How to Build a Community Management Strategy

As you can see, there are several types of community management and ways to go about implementing them at your company.

1. Choose a social media channel.

The first thing you’ll want to do is choose the social media channel on which you’ll manage your community.

Think about your target audience’s demographics to determine the best option for your company — for example, you might choose to focus your efforts on Snapchat if you have a young target audience, Instagram if you’re going for a broad target audience, or LinkedIn if you’re targeting a more professional crowd.

Other examples of platforms you might consider building and managing your community on include Facebook, Youtube, and Pinterest.

2. Identify your audience.

Once you’ve chosen a social media channel, identify your audience on that platform.

By doing this, you’ll be able to see the type of content your target audience interacts with on the specific platform, what they like and expect from the brands similar to yours they already follow, and who they currently engage with.

This research and information will allow you to begin thinking about how you’re going to tailor the content your business creates to your target audience and your chosen platform.

3. Ask your audience what type of content they want to see.

In addition to identifying your audience, you should also ask your audience what they want to see to ensure you’re creating and pushing out content that’s relevant to them.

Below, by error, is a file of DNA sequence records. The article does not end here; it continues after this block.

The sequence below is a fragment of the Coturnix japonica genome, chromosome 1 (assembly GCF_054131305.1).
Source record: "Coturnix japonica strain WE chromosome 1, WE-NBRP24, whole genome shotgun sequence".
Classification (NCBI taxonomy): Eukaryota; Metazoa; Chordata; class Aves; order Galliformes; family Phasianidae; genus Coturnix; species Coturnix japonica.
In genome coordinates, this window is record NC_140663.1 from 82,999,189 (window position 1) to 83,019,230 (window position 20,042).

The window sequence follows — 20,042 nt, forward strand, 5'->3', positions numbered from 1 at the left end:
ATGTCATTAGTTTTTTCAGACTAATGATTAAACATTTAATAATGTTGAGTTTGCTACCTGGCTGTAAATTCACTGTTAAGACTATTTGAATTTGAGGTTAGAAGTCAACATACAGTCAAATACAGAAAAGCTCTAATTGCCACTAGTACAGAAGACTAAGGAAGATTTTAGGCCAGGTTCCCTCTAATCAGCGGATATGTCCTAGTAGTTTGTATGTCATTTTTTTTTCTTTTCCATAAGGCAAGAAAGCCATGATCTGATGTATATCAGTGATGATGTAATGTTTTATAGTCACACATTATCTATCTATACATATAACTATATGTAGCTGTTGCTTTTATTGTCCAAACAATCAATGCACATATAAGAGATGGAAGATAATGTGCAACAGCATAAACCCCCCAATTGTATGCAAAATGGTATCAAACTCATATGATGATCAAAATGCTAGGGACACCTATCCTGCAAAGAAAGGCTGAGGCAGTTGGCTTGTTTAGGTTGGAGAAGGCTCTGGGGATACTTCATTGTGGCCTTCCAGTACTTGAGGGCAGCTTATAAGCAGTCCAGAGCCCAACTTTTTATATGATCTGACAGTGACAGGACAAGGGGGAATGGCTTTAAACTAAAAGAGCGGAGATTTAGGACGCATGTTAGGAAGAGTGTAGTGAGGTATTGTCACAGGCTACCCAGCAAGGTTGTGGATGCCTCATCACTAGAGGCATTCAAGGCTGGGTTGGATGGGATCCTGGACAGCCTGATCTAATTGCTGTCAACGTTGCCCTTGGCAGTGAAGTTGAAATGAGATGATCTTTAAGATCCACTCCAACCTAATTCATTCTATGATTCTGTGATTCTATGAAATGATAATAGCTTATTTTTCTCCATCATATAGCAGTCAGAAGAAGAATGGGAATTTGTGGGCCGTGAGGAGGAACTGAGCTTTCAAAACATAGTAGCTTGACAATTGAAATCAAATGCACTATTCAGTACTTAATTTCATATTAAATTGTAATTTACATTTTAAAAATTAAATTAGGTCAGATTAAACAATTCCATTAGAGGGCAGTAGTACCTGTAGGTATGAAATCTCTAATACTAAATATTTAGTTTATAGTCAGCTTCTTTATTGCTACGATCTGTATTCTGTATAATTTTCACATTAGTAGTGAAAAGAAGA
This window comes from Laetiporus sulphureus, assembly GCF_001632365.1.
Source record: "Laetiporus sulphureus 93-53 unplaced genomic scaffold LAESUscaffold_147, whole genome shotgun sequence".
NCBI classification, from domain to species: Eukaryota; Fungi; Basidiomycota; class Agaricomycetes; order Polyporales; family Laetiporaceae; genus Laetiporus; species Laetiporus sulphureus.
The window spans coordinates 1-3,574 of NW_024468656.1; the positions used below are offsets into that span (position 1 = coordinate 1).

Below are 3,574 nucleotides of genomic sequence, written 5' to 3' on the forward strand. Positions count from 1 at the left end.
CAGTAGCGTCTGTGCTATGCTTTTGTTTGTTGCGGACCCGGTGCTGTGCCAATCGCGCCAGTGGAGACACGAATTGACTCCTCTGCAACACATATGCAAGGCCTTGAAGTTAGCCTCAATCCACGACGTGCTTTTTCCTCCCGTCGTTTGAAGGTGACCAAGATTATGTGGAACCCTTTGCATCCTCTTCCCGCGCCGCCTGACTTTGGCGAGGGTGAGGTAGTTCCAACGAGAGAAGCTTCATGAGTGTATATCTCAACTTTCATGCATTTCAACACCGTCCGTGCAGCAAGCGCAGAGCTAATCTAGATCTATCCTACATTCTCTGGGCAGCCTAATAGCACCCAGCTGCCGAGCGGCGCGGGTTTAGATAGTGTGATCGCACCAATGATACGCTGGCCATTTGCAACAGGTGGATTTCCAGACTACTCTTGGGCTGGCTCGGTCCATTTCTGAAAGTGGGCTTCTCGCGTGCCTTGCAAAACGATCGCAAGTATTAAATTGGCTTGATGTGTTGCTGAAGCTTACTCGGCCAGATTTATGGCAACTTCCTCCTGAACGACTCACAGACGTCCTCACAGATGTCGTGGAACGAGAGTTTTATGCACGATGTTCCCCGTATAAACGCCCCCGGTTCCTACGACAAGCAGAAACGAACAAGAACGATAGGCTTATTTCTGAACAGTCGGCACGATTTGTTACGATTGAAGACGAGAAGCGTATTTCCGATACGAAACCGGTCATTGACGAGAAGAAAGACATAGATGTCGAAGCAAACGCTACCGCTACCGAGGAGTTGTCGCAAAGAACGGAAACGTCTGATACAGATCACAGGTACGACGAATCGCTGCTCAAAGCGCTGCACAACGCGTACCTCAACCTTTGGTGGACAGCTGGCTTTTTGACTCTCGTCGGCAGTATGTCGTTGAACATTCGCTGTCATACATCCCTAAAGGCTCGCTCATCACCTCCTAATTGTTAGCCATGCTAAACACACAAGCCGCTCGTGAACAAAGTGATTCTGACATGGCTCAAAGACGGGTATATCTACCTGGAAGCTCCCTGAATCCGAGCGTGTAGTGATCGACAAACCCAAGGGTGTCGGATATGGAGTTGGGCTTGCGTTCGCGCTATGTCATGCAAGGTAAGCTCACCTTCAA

This will ensure you’re going to be able to reach your audience with social media content they want and are interested in.

Asking for this feedback and being open to suggestions also shows your audience you care deeply about their opinions and what they have to say — this will help you enhance your brand loyalty and advocacy, and create valuable interaction within your community (versus a one-way platform).

4. Determine how you’ll identify your success.

Now it’s time to determine how you’ll identify your success. There’s no right or wrong answer here — this is completely based on what matters to you and your company. Ask yourself, “what’s ideal for my brand?”

Here are some examples of success identifiers you might choose to focus on:

  • Boost in audience members/ increase in followers
  • Number of conversation participants in a live chat or discussion
  • Amount of content shared or liked by your followers
  • Overall engagement (likes, shares, mentions, hashtags, messages, comments)
  • Increase in brand awareness
  • Increase in customer satisfaction and retention
  • Traffic that’s directed to your website
  • Boost in your sales and conversions

5. Set goals.

Like most things in business, setting attainable goals, as well as stretch goals, is crucial when working to achieve your various objectives and measure your success.

However, if you’re developing a completely new strategy or if you’ve never set goals like the ones you need to make for your social media community management strategy, this task might seem like a difficult one.

To get started, try running an experiment or two after you’ve determined how you plan on measuring your success.

For example, if you’ve decided that you’re going to measure your success through your overall engagement on the social media platform, you can run an engagement experiment. Try keeping track of all engagement related to the content you produce and share on the social platform for a specific amount of time you’ve chosen (maybe 4-8 weeks to start).